Thank you! A boy I knew my entire childhood got cancer right after high school graduation. We always had an unspoken crush on each other. I remember one night riding home on his bicycle handlebars in June before he found out he was sick. There was so much young promise in that night!
After that I still saw him but everything had changed. He was really handsome and kind. An incredible poet too. It made no sense that he had to die.
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It truly makes no sense.
A difficult question Adrienne. I’m no stranger to Death. many members of my family have gon some very old, some way too young. The latter I cannot yet get over with. I keep thinking of all the things they’ve missed. Anyway, I am glad you know where your people are buried. It’s good to visit them from time to time.
My grandfather fought in WWI. Lost half a dozen brothers and relations. I got to know him well. I always say that he will keep on living until my brother, a cousin and I are still around, since we’re the only ones who remember him…
Thoughts on your comment about worshiping God 24/7. I think that, in fact, it will be no more difficult than breathing 24/7. It will just be the atmosphere in which we operate. But the Bible suggests that there will be many activities in heaven — just as there were in the Garden of Eden. The difference is that everything will be perfect and delightful and we will communicate with God with no interference.
What a perfect description of the afterlife! I love: “It will just be the atmosphere in which we operate.” Perfect.
I remember how excited I was by the thoughts of heaven written in N.T. Wright’s book on the subject. You’ve given me that same feeling. 🙂
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Very good. A great meditation for Ash Wednesday which is today. The priest makes a Sign of the Cross with ashes on our forehead reminding us that the end is coming and we should be prepared for Judgment Day. Few are prepared and those saintly individuals who are would never admit it.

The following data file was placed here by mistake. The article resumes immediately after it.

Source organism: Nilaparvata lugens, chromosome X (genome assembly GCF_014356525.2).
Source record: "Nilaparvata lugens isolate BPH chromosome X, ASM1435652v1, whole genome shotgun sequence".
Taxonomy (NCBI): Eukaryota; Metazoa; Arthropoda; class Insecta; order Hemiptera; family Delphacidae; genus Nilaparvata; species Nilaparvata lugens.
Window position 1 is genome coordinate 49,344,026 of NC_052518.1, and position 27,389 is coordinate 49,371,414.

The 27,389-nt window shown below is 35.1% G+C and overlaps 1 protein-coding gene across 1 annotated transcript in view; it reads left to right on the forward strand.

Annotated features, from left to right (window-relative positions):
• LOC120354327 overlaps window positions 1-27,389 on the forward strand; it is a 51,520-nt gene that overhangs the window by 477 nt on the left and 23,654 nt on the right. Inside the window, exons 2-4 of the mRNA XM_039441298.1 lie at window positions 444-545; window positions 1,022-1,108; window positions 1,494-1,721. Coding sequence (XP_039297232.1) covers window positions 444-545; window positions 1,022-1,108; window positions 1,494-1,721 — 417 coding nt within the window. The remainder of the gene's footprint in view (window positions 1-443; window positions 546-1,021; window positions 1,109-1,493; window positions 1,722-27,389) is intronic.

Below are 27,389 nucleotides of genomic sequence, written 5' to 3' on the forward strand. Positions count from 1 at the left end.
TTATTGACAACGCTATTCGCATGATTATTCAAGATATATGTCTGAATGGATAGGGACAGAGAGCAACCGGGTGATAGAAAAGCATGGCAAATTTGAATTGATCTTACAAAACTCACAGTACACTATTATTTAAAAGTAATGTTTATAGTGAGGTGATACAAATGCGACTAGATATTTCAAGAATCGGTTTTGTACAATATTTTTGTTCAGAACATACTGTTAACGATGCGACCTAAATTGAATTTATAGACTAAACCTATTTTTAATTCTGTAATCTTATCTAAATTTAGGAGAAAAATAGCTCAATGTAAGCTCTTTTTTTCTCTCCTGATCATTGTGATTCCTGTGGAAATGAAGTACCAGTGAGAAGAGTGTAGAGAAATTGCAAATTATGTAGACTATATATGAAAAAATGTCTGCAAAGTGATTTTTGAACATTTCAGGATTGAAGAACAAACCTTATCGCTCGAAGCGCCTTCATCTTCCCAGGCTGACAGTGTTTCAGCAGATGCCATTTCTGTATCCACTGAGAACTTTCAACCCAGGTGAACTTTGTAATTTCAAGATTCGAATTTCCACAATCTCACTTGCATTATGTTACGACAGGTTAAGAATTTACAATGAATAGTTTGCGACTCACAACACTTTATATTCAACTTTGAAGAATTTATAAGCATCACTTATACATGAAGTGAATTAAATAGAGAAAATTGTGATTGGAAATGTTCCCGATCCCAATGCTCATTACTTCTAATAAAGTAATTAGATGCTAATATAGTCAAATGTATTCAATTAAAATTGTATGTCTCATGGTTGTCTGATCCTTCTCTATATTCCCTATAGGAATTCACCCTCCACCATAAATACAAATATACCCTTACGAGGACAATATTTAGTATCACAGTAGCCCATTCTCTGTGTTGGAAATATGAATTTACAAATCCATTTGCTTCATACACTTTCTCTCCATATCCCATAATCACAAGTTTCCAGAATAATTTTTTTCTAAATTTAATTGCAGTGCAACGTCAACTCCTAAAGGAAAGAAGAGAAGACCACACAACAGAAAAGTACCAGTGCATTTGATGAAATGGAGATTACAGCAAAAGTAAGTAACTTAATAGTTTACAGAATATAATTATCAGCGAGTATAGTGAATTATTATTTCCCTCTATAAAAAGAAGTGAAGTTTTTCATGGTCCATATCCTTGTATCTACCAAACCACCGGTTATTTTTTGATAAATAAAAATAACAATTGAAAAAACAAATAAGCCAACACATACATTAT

But we must persevere in trying, trying to be more Christ-like. Heaven is our goal. Our time on earth is for preparing and persevering to get there. The thing is we must never give up despite all our failures.
I agree with Dostoevsky that the sacrifice of life is the easiest. Once and done. No problem. Also, little learned. What’s hard is a long life with lots of ups and downs. Knowing you are not a winner. And the only thing you have to present to God is lots of losses, a few wins, lots of sadness, but lots of lessons learned especially about yourself, but most important knowing you persevered with God’s help.
Don’t ever give up. And always ask God for his help.
Wow! Thanks so much for writing this! It actually great inspiration for the novel I’m writing about a young man who goes to fight in the Civil War but his real battle is in understanding the purpose of sacrifice at home. You have encapsulated everything I’ve been thinking about so clearly! Love this.
Great inspiration to start the day, Michael.
You are most welcome Adrienne. Good luck with your Cilvil War novel. Maybe it will help folks to understand the cultural civil war going on today. It is interesting that in our time the politics have flipped. Civil War Democrats (cultural preservation) are today’s Republicans while Civil War Republicans (cultural Progressives) are now Democrats.
I’d say that the Civil War “progressives” at least had the moral high ground on the slavery issue. But progress is a funny word. I think the same moral dilemmas exist in every generation, just cloaked differently. There are more slaves in the world today than all there ever were in the Americas back in the day but very few people feel it’s there problem — even the progressives of today. 🙂
There’s a story from my faith about a man, “Stanley,” who meets God after death, and worries that he didn’t live his life as well as the famous rabbi, “Brad.” God says that doesn’t matter – did he live he live the best life of Stanley that he could?
But I want to be Brad! 🙂